With less than three months to go until the implementation of General Data Protection Regulation (GDPR), new research has revealed that over a third of marketers across Europe and the US still don’t understand the changes or the impact it will have on their businesses.
The study, which was conducted by marketing automation provider Act-On and polled the opinions of 200 marketing professionals, also found that the knowledge gap is even greater outside marketing departments, with just 45 per cent feeling that the rest of their business understands the new rules and their implications.
A significant 31 per cent of firms meanwhile, still haven’t taken any action to adjust their operations or engagement strategies in anticipation of the switch, despite the imminent deadline.
Commenting on the findings, David Fowler, Head of Privacy and Digital Compliance at Act-On said: “These results are hugely significant, as for those firms that don’t comply with the new regulations the consequences are likely to be severe. We already know that from the 25th May, any business holding data on EU citizens that violates GDPR will be subject to fines of up to 4 percent of their annual worldwide revenue or €20 million, and that goes for companies in the US as well. There’s no question that it would be a massive blow to any firm’s bottom line.”
But when it comes to the financial impact, less than a quarter of respondents are concerned about fines and non-compliance. 29 per cent say they are more worried about the cost implications of their preparation and ongoing compliance.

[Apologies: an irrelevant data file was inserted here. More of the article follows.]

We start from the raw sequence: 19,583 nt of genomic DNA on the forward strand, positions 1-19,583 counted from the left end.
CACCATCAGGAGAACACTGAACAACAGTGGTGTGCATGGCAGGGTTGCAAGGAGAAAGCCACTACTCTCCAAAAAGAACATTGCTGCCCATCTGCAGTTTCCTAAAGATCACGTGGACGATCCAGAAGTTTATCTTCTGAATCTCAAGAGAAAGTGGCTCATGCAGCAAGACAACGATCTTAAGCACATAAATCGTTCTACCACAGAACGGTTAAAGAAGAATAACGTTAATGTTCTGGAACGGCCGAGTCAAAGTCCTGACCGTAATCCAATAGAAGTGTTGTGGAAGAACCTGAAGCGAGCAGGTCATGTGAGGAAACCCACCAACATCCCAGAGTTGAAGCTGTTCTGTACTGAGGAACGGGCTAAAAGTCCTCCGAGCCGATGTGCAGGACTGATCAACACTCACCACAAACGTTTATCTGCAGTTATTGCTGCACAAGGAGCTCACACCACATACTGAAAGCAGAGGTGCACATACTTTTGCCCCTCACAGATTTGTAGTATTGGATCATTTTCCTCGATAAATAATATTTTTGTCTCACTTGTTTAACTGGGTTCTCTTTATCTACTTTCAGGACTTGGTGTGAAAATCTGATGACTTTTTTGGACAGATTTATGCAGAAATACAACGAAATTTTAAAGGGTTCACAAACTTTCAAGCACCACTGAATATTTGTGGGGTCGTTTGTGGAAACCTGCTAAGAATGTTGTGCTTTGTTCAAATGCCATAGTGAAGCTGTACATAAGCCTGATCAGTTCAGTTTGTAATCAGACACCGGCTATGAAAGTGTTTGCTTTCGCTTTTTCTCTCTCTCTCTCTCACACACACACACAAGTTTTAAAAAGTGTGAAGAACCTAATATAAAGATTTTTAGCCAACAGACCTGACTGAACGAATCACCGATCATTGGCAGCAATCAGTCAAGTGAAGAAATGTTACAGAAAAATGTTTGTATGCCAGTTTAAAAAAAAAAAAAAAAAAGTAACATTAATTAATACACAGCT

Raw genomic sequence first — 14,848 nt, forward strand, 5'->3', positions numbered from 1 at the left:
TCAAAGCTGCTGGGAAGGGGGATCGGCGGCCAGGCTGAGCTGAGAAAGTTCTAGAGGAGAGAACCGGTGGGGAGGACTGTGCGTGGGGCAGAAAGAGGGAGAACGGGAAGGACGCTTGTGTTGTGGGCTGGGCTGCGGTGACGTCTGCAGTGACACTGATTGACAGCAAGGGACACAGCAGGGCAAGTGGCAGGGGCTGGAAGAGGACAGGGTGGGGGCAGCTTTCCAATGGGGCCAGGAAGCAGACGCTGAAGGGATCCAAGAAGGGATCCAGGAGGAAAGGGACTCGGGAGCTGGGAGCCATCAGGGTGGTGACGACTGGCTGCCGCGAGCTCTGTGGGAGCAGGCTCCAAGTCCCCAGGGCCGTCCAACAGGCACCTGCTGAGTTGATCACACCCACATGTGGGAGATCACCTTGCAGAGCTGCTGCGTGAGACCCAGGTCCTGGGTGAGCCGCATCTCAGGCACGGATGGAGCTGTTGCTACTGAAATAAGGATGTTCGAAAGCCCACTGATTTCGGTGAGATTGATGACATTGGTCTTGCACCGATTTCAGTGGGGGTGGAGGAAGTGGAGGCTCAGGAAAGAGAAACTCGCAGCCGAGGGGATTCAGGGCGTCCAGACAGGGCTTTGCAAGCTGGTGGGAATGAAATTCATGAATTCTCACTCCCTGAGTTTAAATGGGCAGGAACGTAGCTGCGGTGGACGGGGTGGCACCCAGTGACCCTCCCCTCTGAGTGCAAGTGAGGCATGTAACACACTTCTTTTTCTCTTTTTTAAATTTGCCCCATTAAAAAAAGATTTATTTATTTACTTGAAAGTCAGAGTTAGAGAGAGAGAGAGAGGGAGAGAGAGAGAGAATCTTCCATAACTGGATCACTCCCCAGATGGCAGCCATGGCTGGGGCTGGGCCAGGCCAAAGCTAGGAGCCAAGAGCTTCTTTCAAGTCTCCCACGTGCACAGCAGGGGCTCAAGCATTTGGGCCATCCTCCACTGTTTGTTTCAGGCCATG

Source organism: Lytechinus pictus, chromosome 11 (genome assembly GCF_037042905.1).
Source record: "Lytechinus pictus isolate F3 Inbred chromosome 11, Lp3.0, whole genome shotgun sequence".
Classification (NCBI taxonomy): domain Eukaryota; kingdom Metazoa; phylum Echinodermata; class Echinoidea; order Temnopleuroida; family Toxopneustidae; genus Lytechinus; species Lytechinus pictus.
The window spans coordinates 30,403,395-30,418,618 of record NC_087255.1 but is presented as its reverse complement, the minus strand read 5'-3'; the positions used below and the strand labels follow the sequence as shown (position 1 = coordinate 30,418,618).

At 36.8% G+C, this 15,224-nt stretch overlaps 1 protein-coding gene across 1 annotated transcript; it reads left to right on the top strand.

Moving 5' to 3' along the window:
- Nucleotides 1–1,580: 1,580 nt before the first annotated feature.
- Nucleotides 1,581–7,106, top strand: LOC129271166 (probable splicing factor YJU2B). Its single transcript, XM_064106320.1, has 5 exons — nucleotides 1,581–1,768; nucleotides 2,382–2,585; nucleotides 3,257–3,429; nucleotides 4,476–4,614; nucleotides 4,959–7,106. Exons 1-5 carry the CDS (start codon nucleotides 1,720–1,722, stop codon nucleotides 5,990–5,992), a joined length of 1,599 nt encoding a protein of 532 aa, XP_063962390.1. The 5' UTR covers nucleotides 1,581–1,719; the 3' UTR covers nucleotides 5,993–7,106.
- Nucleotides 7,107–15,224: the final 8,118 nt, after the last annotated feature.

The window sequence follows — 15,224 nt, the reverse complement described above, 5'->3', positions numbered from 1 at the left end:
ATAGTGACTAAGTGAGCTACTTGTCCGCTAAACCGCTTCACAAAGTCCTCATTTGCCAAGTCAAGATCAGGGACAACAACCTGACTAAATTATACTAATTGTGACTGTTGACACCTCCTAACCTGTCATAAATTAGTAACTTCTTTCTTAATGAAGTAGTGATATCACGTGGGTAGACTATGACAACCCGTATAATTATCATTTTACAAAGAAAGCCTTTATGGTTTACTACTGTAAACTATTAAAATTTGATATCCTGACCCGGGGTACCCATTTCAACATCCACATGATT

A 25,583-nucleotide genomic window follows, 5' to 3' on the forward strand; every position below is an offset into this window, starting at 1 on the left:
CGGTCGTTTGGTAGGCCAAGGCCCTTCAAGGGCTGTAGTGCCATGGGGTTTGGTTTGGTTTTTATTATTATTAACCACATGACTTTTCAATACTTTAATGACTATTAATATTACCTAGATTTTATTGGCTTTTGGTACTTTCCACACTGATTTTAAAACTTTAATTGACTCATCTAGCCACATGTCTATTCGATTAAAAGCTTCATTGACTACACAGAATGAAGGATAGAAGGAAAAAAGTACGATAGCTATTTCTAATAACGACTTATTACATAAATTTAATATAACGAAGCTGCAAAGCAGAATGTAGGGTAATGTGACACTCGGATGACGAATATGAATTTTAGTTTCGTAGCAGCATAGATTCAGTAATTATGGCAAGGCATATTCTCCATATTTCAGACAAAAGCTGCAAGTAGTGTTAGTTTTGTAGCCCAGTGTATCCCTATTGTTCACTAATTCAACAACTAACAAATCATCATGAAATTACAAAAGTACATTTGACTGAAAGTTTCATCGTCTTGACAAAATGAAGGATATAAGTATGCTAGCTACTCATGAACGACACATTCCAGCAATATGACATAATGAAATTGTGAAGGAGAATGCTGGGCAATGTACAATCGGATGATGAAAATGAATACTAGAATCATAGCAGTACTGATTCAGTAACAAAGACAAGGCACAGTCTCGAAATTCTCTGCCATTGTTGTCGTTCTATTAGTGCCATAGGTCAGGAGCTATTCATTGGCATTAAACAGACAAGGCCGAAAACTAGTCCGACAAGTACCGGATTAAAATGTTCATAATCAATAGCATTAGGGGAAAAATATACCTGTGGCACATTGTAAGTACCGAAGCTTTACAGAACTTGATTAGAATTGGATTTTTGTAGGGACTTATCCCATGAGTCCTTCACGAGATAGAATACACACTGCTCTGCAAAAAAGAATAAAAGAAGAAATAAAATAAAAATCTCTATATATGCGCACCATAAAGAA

Despite this however, the survey found that only half of marketers plan to allocate any budget for GDPR in 2018. Of those allocating budget, the majority (53 per cent) have set aside between £1,000 and £7,500.
Fowler added: “There doesn’t seem to be an industry-wide consensus on GDPR, but it’s clear that a vast number of marketers and businesses remain unprepared or unaware. It’s surprising to still see such a disparity, despite the prolonged build up and wealth of support available, but the potential costs and consequences for non-compliance really can’t be understated. And that applies to businesses of all sizes, from global corporations to enterprise startups.
“There’s still time however, for remaining companies to make necessary changes to stay compliant. They need to be transparent about consumers’ data and have the right systems in place, as well as solid strategies, to stay ahead of the game. No matter how hard businesses try to bury their heads in the sand, compliance to GDPR is inevitable. Being agile and adaptive are essential components for companies, if they aren’t willing to lose millions.”